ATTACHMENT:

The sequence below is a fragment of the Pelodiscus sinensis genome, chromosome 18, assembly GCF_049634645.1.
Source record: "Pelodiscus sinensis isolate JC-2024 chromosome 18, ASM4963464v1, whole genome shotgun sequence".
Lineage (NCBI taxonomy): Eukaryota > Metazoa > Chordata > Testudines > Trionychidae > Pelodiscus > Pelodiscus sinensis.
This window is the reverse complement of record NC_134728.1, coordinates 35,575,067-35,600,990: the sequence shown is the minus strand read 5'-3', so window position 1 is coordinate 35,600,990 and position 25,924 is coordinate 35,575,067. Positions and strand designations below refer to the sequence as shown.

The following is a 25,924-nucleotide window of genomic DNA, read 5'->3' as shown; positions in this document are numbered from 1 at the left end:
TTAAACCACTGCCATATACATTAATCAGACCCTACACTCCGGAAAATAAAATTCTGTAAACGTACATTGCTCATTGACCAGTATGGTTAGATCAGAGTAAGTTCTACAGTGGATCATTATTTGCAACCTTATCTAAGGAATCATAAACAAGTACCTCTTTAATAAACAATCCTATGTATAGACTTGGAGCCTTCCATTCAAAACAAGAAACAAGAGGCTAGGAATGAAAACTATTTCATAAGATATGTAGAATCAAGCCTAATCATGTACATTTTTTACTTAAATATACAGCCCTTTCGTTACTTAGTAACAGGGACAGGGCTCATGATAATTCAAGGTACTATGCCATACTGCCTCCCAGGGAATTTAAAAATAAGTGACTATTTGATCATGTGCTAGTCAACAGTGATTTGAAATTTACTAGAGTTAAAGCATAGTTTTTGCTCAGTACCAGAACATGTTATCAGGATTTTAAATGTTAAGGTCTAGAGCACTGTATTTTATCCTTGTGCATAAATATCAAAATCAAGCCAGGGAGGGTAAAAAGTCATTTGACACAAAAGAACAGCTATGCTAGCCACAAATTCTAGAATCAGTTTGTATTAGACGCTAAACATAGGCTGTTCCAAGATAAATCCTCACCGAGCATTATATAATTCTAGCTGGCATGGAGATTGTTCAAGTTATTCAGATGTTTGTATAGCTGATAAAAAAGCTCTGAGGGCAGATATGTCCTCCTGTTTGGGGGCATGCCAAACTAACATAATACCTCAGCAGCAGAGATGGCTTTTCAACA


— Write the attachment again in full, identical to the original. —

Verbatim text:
The sequence below is a fragment of the Pelodiscus sinensis genome, chromosome 18, assembly GCF_049634645.1.
Source record: "Pelodiscus sinensis isolate JC-2024 chromosome 18, ASM4963464v1, whole genome shotgun sequence".
Lineage (NCBI taxonomy): Eukaryota > Metazoa > Chordata > Testudines > Trionychidae > Pelodiscus > Pelodiscus sinensis.
This window is the reverse complement of record NC_134728.1, coordinates 35,575,067-35,600,990: the sequence shown is the minus strand read 5'-3', so window position 1 is coordinate 35,600,990 and position 25,924 is coordinate 35,575,067. Positions and strand designations below refer to the sequence as shown.

The following is a 25,924-nucleotide window of genomic DNA, read 5'->3' as shown; positions in this document are numbered from 1 at the left end:
TTAAACCACTGCCATATACATTAATCAGACCCTACACTCCGGAAAATAAAATTCTGTAAACGTACATTGCTCATTGACCAGTATGGTTAGATCAGAGTAAGTTCTACAGTGGATCATTATTTGCAACCTTATCTAAGGAATCATAAACAAGTACCTCTTTAATAAACAATCCTATGTATAGACTTGGAGCCTTCCATTCAAAACAAGAAACAAGAGGCTAGGAATGAAAACTATTTCATAAGATATGTAGAATCAAGCCTAATCATGTACATTTTTTACTTAAATATACAGCCCTTTCGTTACTTAGTAACAGGGACAGGGCTCATGATAATTCAAGGTACTATGCCATACTGCCTCCCAGGGAATTTAAAAATAAGTGACTATTTGATCATGTGCTAGTCAACAGTGATTTGAAATTTACTAGAGTTAAAGCATAGTTTTTGCTCAGTACCAGAACATGTTATCAGGATTTTAAATGTTAAGGTCTAGAGCACTGTATTTTATCCTTGTGCATAAATATCAAAATCAAGCCAGGGAGGGTAAAAAGTCATTTGACACAAAAGAACAGCTATGCTAGCCACAAATTCTAGAATCAGTTTGTATTAGACGCTAAACATAGGCTGTTCCAAGATAAATCCTCACCGAGCATTATATAATTCTAGCTGGCATGGAGATTGTTCAAGTTATTCAGATGTTTGTATAGCTGATAAAAAAGCTCTGAGGGCAGATATGTCCTCCTGTTTGGGGGCATGCCAAACTAACATAATACCTCAGCAGCAGAGATGGCTTTTCAACA